http://assets-s3.rollingstone.com/assets/images/album_review/52a61c3e51116c4d97dd03b85f0f9e40ba779ab0.jpg Unplugged: The Official Bootleg

Paul McCartney

Unplugged: The Official Bootleg

Rolling Stone: star rating
Community: star rating
5 4 0
June 27, 1991

A limited release, according to Capitol Records, that will not exceed a U.S. run of 500,000 copies, this seventeen-song concert nonetheless could turn out to be a significant album for Paul McCartney — much more than another item for the collectors. A majority of these performances, taped in London last January for MTV Unplugged, offer strong, straightforward acoustic pop. Accompanied by bassist Hamish Stuart, guitarist Robbie McIntosh, pianist and accordionist Paul Wickens and percussionists Blair Cunningham and Linda McCartney, Paul McCartney reinvents treasures like "Every Night," "Blackbird" and "Here There and Everywhere" and lights up such Fifties inspirations as Gene Vincent's "Be-Bop-A-Lula" and Bill Monroe's "Blue Moon of Kentucky." Although the performances display the decisiveness of those on McCartney's Tug of War, for example, they of course spring from far different circumstances. "This is so informal, we'll start again!" McCartney says after first forgetting the opening lines of "We Can Work It Out."

In sharp contrast to McCartney's arena get-togethers last year, Unplugged's important point has little to do with nostalgia: The emphasis is on McCartney's songs, not the Beatlesque rock styles that have amounted to a major alternative-rock game plan for at least a decade. On Unplugged, McCartney catches, in confident and effective voice, some of the acoustic nonchalance of the Traveling Wilburys; at other times he comes across as the English João Gilberto — a country's epic pop singer and songwriter transfiguring local styles while the rest of the world listens in. If McCartney's next studio album figures out a way to retain the clarity, purpose, character and assertiveness of this concert, no one will be talking about runs of 500,000 copies.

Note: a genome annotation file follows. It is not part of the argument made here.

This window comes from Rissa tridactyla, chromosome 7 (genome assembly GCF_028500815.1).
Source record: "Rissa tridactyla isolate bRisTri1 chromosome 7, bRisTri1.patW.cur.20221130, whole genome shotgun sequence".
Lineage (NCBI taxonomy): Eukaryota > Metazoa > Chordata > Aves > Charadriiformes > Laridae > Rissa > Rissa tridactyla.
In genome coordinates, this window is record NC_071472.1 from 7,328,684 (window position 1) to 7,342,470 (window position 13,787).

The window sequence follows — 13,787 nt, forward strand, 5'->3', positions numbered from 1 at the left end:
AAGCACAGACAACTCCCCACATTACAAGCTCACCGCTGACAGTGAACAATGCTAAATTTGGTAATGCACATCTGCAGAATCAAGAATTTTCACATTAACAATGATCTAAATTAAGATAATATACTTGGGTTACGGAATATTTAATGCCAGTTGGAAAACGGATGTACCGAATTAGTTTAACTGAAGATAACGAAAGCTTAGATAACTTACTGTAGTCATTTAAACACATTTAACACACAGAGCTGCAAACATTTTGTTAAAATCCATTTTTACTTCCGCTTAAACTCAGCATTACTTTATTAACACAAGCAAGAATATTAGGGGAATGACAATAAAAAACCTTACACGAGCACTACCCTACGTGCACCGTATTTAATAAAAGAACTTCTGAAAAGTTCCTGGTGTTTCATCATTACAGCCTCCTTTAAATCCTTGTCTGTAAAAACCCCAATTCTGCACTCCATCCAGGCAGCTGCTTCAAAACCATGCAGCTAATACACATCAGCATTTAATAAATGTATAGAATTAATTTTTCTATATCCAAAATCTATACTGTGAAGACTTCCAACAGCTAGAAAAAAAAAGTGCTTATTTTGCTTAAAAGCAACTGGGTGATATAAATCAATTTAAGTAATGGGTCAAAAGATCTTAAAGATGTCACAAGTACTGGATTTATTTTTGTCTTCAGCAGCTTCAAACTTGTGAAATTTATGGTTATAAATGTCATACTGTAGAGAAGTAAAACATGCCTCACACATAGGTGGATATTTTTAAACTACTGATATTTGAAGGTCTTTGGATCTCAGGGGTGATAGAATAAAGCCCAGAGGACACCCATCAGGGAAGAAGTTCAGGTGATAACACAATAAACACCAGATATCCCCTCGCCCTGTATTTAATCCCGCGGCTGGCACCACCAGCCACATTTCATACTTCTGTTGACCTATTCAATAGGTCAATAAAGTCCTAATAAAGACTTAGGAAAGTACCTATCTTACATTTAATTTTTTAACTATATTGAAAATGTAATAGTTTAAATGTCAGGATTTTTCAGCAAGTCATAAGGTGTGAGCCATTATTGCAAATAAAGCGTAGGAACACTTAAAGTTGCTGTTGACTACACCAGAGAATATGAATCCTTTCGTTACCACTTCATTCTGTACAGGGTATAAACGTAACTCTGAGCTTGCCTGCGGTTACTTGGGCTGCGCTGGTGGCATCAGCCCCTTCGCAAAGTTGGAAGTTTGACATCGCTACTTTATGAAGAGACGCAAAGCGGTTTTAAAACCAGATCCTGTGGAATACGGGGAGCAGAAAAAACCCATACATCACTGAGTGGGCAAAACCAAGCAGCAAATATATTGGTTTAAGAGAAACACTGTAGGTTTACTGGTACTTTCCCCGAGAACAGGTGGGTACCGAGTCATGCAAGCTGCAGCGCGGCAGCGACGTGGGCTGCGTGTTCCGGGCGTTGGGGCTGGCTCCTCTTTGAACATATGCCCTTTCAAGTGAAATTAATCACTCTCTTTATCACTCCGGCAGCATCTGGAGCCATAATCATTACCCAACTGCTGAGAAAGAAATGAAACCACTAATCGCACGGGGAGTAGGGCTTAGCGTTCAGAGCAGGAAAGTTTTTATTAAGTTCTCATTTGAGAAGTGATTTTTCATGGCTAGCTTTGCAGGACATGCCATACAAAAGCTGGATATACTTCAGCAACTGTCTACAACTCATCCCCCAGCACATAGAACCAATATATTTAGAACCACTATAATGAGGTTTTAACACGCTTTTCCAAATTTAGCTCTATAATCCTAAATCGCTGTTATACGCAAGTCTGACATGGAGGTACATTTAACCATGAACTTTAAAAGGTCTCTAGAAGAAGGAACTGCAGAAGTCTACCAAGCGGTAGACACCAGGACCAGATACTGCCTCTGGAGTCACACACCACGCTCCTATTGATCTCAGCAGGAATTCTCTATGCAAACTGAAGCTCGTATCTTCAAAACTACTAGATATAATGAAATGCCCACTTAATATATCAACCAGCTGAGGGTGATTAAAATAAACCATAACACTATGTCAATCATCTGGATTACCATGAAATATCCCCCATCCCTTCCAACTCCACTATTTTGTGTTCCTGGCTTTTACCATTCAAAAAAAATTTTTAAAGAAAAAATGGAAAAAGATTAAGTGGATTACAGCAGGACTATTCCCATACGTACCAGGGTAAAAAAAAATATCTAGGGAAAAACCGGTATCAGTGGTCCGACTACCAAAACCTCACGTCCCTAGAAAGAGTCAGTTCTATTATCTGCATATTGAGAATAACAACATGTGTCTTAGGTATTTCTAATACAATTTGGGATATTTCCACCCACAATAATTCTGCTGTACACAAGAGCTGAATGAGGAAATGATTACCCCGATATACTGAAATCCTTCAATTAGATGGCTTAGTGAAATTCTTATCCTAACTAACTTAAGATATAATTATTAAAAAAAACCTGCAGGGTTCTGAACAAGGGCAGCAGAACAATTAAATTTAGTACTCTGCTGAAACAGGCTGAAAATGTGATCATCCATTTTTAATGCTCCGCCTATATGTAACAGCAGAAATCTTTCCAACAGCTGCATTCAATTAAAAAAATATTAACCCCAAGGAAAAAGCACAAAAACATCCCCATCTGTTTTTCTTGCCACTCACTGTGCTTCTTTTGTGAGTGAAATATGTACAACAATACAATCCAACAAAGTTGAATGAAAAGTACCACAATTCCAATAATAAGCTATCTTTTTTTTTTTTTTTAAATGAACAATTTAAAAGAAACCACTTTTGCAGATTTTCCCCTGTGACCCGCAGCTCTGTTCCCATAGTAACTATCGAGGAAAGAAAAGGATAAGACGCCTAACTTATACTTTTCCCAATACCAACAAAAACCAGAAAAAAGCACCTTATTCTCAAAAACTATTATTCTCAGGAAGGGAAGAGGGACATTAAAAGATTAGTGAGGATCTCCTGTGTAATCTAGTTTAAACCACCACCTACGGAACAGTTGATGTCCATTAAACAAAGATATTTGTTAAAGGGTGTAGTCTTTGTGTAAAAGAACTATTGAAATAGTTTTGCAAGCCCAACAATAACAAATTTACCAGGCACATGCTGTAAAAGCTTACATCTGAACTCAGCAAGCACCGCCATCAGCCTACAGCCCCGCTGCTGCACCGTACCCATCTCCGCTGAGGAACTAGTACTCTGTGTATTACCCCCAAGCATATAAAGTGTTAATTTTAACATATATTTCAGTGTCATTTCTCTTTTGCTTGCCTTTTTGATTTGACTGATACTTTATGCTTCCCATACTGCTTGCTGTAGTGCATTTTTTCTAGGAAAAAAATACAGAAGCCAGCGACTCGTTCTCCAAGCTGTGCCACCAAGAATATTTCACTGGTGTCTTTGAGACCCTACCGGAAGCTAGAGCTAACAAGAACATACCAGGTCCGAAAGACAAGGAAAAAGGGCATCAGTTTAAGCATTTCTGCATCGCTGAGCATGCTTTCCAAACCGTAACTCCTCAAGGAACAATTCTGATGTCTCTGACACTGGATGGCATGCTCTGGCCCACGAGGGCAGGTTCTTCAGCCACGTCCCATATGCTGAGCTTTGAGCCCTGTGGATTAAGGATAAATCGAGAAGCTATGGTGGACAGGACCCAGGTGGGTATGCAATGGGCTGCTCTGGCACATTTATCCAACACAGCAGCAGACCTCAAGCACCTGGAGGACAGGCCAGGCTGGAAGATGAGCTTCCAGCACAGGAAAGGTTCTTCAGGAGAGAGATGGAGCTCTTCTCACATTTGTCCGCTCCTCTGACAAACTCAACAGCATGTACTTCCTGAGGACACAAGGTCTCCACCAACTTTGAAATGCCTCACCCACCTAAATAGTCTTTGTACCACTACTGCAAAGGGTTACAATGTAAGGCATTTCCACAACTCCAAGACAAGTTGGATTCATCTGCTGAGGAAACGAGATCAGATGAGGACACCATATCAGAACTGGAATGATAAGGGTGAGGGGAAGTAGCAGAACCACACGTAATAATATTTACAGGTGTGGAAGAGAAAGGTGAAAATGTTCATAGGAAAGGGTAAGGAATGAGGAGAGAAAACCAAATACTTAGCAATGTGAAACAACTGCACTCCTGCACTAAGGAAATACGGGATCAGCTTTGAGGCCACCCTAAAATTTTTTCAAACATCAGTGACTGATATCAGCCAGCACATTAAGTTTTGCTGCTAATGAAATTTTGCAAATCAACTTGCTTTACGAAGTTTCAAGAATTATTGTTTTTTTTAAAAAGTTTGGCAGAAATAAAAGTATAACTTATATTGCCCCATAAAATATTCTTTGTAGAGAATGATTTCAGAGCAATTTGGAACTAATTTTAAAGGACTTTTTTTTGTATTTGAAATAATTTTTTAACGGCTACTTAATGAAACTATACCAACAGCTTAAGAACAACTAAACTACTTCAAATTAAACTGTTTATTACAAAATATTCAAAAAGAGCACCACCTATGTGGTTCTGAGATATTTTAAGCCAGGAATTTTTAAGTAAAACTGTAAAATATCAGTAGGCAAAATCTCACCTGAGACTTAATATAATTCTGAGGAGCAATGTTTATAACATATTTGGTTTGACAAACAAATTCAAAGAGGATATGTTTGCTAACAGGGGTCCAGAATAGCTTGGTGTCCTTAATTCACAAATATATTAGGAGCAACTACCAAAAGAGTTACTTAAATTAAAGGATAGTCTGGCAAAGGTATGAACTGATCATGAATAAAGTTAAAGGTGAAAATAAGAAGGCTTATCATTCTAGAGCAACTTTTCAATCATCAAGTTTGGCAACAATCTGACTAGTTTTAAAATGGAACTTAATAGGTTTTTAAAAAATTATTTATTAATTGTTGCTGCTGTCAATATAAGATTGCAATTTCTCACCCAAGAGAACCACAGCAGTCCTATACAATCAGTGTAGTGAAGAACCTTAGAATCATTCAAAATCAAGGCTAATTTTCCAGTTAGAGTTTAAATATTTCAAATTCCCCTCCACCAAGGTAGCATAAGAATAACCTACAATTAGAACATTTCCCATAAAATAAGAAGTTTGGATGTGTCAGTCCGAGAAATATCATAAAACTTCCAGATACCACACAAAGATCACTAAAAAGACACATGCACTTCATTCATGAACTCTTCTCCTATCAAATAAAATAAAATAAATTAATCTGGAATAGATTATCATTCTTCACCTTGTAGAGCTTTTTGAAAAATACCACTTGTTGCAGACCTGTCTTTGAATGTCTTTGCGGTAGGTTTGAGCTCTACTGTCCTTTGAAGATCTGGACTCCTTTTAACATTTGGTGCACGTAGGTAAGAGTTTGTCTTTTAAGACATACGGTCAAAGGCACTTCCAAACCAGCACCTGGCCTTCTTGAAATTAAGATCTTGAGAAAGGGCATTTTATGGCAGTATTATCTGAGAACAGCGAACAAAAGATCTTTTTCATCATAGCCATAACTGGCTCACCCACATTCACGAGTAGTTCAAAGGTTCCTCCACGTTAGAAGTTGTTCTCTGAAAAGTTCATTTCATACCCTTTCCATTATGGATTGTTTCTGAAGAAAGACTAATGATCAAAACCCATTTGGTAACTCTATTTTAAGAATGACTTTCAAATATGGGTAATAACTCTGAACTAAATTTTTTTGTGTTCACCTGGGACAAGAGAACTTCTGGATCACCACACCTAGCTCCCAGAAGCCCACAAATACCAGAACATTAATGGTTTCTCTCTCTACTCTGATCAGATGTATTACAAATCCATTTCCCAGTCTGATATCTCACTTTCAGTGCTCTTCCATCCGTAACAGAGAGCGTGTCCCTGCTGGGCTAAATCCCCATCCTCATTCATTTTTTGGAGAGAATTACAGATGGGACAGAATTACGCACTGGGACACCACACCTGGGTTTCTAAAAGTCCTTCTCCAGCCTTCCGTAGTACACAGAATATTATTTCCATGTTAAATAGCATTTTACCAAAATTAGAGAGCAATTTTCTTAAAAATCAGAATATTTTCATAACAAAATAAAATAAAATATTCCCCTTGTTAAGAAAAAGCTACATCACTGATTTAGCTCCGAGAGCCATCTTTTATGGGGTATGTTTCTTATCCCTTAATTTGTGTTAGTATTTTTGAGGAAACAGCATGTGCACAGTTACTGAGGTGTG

Album Review Main Next


Community Guidelines »
loading comments

loading comments...


Sort by:
    Read More
    Around the Web
    Powered By ZergNet
    Daily Newsletter

    Get the latest RS news in your inbox.

    Sign up to receive the Rolling Stone newsletter and special offers from RS and its
    marketing partners.


    We may use your e-mail address to send you the newsletter and offers that may interest you, on behalf of Rolling Stone and its partners. For more information please read our Privacy Policy.

    Song Stories

    “Whoomp! (There It Is)”

    Tag Team | 1993

    Cecil Glenn — a.k.a., "D.C." — was a cook at Magic City, a nude dance club in Atlanta, when he first heard women shout "Whoomp — there it is!" Inspired by the party chant, he and partner Steve "Roll'n" Gibson wrote a song around it. Undaunted by label rejections, they borrowed $2,500 from Glenn's parents and pressed 800 singles, which quickly sold out in the Atlanta area. A record deal came soon after. Glenn said the song was meant for positive partying. "If you're going to say 'Whoomp there it is,' and you're doing something negative, we'd rather it not have come out of your mouth."

    More Song Stories entries »